HMS Pandora archaeological collection
The Queensland Museum holds over 6,800 artefacts from the wreck of the Royal Navy warship HMS Pandora (1791). Pandora was lost on the Great Barrier Reef in 1791, and its wreck was discovered in 1977.
While artefacts recovered during its discovery and a preliminary survey in 1979 are held, the bulk of the material was recovered during the subsequent nine seasons of archaeological excavation carried out by the Queensland Museum between 1983 and 1999. The collection is legally protected by the Commonwealth Historic Shipwrecks Act 1976 as historic shipwreck relics. Types of objects including: parts of the ship; furniture and fittings; weapons and accessories; tools and instruments; domestic equipment; clothing and accessories; medical equipment; and ethnographic 'curiosities' are represented in the Pandora collection. The Pacific ethnographic artefacts were collected by Pandora's crew within a five-month period during 1791 and have some specific geographic provenance through the surgeon's journal and captain's log book. Some outstanding items in the collection are:A gold and silver cased pocket watch thought to have belonged to the ship's surgeon, George Hamilton; 10 intricately carved wooden Tongan war clubs; A six pounder cannon and an 18 pounder carronade with the coat of arms of King George III; A French sea service flintlock pistol;A sandstone dripstone used by Pandora's crew to purify drinking water.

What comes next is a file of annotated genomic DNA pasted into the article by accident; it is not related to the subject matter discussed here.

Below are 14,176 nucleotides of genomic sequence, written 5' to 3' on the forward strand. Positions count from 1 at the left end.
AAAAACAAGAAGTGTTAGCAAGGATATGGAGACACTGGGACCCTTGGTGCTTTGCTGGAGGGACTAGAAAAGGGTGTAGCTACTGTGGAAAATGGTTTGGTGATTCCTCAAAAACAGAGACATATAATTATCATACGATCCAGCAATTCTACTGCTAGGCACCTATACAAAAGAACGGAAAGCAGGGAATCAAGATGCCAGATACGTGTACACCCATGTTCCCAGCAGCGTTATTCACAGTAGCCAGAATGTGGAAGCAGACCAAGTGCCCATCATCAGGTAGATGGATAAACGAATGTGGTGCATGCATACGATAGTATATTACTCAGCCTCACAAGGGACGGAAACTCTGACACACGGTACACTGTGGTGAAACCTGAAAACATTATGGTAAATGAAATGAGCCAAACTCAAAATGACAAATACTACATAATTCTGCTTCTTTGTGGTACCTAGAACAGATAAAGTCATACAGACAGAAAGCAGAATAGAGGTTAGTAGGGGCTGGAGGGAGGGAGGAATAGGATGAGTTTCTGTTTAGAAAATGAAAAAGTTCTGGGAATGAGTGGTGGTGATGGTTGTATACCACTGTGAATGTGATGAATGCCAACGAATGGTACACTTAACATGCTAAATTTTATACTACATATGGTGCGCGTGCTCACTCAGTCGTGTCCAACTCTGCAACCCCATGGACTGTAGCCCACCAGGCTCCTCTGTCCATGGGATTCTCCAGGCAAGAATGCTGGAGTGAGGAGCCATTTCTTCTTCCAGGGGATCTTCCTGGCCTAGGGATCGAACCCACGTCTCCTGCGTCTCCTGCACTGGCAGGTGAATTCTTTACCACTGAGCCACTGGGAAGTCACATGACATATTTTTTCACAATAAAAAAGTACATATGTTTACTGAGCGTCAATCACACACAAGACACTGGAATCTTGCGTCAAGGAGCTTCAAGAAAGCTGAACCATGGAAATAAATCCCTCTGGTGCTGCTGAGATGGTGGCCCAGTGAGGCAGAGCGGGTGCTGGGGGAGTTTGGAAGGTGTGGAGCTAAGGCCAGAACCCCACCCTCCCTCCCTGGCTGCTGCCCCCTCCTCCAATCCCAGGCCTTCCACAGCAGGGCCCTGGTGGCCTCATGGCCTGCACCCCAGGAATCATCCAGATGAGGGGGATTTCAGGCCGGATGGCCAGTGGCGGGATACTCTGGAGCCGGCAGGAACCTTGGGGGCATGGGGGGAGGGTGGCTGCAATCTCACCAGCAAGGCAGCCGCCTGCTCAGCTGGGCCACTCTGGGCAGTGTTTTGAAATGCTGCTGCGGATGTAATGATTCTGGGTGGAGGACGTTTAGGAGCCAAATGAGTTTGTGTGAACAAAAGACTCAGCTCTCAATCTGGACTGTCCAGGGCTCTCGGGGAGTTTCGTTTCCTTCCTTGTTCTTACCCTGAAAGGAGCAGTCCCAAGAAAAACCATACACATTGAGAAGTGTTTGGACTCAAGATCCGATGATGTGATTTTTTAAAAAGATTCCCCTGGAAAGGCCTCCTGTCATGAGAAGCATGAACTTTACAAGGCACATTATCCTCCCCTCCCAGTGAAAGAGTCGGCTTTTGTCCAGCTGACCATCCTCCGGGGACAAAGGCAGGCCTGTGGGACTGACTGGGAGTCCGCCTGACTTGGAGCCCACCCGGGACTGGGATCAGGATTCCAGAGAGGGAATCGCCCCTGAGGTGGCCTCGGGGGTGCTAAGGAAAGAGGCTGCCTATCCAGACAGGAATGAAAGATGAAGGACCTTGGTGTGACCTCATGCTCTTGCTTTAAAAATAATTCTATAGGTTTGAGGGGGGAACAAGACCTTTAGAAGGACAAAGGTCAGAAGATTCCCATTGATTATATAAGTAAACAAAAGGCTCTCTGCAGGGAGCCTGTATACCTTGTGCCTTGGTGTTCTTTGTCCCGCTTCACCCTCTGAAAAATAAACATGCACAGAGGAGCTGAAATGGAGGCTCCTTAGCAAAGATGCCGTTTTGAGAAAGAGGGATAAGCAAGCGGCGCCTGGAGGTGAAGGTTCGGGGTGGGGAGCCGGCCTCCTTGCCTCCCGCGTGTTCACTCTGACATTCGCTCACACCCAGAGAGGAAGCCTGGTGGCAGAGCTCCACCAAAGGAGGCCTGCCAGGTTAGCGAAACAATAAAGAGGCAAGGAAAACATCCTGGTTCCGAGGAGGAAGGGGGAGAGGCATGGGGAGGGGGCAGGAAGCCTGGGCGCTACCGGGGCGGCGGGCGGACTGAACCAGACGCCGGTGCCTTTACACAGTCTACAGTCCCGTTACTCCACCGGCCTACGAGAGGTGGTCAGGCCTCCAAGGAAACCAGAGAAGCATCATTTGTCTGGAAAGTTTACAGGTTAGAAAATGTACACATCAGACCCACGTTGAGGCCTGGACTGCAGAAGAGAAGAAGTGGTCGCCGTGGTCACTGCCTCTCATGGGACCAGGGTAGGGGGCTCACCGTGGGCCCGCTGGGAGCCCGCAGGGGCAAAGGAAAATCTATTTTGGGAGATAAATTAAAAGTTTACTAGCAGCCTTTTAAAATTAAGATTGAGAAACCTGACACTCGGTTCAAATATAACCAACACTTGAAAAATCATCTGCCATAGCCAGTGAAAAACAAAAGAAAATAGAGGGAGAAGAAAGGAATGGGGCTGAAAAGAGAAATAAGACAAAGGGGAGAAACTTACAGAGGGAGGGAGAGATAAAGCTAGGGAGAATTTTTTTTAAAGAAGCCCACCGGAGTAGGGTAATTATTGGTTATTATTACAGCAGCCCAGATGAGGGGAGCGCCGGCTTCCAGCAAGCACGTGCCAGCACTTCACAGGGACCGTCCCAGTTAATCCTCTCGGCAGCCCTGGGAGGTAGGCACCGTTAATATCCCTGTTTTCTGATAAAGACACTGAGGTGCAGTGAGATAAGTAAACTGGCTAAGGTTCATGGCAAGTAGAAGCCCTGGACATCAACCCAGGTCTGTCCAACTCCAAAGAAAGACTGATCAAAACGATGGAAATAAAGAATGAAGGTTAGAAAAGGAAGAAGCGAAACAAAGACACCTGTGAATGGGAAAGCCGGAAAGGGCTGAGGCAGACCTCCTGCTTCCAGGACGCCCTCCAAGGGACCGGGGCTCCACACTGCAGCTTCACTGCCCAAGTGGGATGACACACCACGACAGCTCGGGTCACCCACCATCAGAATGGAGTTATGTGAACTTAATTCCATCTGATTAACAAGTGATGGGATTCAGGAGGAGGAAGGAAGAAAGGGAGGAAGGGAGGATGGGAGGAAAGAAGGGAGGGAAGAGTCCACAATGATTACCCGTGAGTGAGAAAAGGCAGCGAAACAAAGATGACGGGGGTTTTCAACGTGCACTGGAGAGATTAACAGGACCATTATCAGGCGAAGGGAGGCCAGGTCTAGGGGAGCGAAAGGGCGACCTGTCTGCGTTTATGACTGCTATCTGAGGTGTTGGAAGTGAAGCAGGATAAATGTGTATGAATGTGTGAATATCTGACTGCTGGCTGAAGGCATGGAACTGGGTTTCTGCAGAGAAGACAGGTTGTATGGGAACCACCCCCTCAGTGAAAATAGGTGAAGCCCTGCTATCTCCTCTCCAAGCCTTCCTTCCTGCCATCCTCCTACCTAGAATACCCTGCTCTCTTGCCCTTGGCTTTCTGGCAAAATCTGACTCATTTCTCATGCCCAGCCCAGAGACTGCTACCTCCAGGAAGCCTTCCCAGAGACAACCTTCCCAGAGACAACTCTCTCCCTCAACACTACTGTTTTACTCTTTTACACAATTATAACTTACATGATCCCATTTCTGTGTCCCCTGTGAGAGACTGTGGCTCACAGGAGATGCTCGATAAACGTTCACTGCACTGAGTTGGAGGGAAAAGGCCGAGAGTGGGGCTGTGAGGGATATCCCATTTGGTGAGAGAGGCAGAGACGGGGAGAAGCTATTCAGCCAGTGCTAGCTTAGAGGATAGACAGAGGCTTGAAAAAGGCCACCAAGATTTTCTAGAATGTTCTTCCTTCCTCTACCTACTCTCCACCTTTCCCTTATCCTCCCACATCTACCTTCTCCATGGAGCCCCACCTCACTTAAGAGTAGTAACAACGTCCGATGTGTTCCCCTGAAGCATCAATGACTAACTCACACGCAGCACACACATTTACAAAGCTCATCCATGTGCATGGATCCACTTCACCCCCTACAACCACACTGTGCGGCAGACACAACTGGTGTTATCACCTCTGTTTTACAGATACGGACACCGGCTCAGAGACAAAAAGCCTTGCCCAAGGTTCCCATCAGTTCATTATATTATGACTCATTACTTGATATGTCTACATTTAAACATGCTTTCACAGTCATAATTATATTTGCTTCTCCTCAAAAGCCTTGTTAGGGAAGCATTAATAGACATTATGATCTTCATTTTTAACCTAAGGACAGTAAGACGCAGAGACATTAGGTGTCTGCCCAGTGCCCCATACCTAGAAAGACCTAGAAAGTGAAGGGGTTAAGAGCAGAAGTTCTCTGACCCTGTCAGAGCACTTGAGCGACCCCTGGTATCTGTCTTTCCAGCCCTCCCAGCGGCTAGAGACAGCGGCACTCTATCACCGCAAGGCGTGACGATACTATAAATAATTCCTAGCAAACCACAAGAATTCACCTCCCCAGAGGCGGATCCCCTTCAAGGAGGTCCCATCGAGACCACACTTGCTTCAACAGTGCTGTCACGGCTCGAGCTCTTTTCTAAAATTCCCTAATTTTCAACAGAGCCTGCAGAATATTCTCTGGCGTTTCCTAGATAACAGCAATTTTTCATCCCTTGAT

The Pandora shipwreck and artefact assemblage is of historic significance because of its direct association with the aftermath of the mutiny on the Bounty - one of the most well known (and romanticised) sea stories in the annals of maritime history. The Pandora collection is significant for its scientific (archaeological) values. It represents a well preserved comprehensive and coherent assemblage from the wreck of an 18th century Royal Navy vessel engaged in the Pacific. The collection has the research potential to elucidate aspects concerning the material culture, nautical technology and organisation of life on board European sailing ships engaged on long inter-ocean voyages during the 18th century as well as aspects of culture contact between 18th century European and Oceanic societies
Archaeology; Conservation Science; Maritime archaeology; Tourism
Maritime history; Shipwrecks
Great Barrier Reef, Australia